Separation of powers prevents Congress from reining in imperial presidents.
The idea that President Obama acts as if he is the king of the United States or a tyrant, instead of president, has become a cliché over the past five years. While to many Americans, the idea may seem over the top, it has deep roots in the American consciousness. Many Americans have long thought our Revolution simply replaced one despot with another. We moved from King George III to (insert the president of the day).
Unlike real kings, American presidents are elected, but they nevertheless enjoy powers a king would envy. George Mason, who declined to sign our Constitution in 1787, predicted this. He said U.S. presidents would be "elected monarchs."
And just as Mason predicted, we're seeing something like monarchical government under President Obama. In truth, however, the expansion of presidential power has been going on in one way or another under most of the presidents who came before. Obama has simply exploited the opportunities implicit in his office. The Framers thought they had erected a wall against rule by a king, but Obama found cracks in the wall, cracks with the fingerprints of presidents such as Richard Nixon, Bill Clinton and George W. Bush. If it's blame you're looking for, blame presidential government, not Obama.
The problem with presidents goes beyond the United States. The libertarian Cato Institute rates the U.S. as the world's 17th most economically free nation. All the democracies ahead of it are parliamentary governments. Looking more broadly around the world, an empirical study I conducted found that presidential governments are less free than parliamentary ones. The U.S. has had a good run for 225 years, but the time has come to reconsider.
It's easy to see why there are presidents for life but not prime ministers for life. The American system of separation of powers, which divided the responsibilities of Congress and the presidency, was supposed to protect freedom by preventing power from being concentrated in a single branch of government. But that's not how it turned out. Like a boomerang that swings back and strikes the person who launched it, the separation of powers has served to prevent Congress from reining in an imperial president.
Think of parliamentary non-confidence motions. With one majority vote, a government can be pushed from office by the House of Commons, and compare it with the cumbersome impeachment procedure of the U.S. Constitution requiring a two-thirds vote in the Senate after a majority vote in the House. Here's a trivia question: How often has a U.S. president been removed from office: Never.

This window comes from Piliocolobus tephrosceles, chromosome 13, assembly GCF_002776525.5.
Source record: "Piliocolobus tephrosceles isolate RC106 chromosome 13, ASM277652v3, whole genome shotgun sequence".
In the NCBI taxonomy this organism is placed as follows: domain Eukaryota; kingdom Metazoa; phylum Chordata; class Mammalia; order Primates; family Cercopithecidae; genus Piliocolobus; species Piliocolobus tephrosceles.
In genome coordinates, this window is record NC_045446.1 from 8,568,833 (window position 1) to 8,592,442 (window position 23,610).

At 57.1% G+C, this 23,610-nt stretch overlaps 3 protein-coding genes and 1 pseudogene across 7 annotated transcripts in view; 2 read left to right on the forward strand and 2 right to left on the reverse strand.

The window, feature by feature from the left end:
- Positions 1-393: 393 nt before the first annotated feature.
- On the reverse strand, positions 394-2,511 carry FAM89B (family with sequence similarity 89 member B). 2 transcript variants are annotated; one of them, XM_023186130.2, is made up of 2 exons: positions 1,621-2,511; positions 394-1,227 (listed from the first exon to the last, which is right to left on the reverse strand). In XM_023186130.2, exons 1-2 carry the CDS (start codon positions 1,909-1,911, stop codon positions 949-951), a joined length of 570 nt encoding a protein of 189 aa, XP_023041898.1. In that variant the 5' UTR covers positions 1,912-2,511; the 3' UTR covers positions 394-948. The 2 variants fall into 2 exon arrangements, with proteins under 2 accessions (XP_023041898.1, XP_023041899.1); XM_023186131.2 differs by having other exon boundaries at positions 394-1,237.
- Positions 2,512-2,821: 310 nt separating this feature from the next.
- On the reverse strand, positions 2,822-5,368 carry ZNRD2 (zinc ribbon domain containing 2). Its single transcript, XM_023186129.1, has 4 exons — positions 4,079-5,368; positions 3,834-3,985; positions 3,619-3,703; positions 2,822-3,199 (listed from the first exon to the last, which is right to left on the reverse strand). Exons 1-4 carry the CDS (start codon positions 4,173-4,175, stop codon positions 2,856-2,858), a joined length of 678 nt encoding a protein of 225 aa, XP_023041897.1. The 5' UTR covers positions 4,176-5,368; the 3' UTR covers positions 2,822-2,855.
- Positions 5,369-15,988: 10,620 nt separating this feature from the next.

Think also of the difference between the president's ability to avoid scrutiny and the prime minister's duty to attend parliament to answer questions thrown from every direction. The American system produces one kind of leader and parliamentary government, something different, quick on his feet and accustomed to brickbats and ridicule.
Finally, there's the difference between a parliamentary system that separates the head of state (the queen) from the head of government (the prime minister) and a presidential system that unites both in the president. Politicians should be figures of ridicule and not of royal reverence.
Should we be surprised, then, if presidents make laws by regulatory diktat, unmake laws by refusing to enforce them, or make wars when they want? It's in the nature of things in a presidential system. It is what happens when a president pokes his head through what was thought an impenetrable wall. It's dangerous, and we must hope for a revival of congressional power that seals up the wall again. That's what the Framers would have wanted.
F.H. Buckley, a George Mason University law professor, is author of The Once and Future King.
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